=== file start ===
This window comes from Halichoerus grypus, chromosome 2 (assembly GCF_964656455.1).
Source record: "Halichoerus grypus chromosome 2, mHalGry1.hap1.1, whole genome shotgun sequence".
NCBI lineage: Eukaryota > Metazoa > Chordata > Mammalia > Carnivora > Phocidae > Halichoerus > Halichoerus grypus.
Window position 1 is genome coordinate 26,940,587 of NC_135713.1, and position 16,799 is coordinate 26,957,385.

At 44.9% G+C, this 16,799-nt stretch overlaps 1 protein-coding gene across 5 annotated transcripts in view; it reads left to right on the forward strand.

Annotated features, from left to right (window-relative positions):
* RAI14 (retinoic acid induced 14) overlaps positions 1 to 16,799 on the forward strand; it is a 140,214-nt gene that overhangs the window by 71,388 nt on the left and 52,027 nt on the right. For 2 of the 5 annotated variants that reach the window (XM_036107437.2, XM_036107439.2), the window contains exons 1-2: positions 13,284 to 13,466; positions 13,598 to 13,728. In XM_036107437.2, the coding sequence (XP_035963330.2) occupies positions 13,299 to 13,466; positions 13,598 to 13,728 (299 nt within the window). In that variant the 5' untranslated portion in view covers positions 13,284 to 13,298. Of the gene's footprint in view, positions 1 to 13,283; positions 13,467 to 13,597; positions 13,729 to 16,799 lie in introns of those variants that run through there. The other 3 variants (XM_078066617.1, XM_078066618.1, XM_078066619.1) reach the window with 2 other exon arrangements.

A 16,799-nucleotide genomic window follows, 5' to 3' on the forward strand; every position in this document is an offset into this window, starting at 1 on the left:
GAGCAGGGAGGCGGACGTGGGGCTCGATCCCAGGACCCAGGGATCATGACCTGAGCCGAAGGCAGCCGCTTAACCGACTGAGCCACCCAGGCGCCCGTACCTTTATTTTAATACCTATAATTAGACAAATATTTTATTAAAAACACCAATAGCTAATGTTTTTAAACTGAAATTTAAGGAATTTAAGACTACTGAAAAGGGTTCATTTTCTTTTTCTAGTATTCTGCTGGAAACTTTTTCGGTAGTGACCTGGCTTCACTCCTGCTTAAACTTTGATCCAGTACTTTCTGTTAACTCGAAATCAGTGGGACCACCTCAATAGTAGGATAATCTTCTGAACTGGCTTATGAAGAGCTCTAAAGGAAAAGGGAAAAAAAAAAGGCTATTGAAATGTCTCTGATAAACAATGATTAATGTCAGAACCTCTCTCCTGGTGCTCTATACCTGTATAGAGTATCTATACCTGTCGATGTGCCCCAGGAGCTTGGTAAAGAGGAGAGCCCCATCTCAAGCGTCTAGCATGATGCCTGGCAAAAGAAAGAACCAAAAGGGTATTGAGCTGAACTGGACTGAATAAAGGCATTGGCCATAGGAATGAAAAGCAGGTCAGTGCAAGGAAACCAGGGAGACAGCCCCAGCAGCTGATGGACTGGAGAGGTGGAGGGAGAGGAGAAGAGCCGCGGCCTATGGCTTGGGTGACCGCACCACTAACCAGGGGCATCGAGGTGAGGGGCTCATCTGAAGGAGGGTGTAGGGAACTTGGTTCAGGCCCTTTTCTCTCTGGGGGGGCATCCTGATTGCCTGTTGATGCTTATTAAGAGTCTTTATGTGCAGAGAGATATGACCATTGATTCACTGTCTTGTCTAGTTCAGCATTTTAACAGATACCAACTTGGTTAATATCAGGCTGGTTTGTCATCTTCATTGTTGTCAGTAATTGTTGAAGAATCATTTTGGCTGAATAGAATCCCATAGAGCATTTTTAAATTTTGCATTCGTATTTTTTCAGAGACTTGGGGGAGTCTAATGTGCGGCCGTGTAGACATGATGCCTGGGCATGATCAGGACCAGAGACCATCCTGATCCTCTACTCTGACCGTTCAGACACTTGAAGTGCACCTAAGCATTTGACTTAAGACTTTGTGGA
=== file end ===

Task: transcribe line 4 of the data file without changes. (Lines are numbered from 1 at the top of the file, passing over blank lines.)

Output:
Window position 1 is genome coordinate 26,940,587 of NC_135713.1, and position 16,799 is coordinate 26,957,385.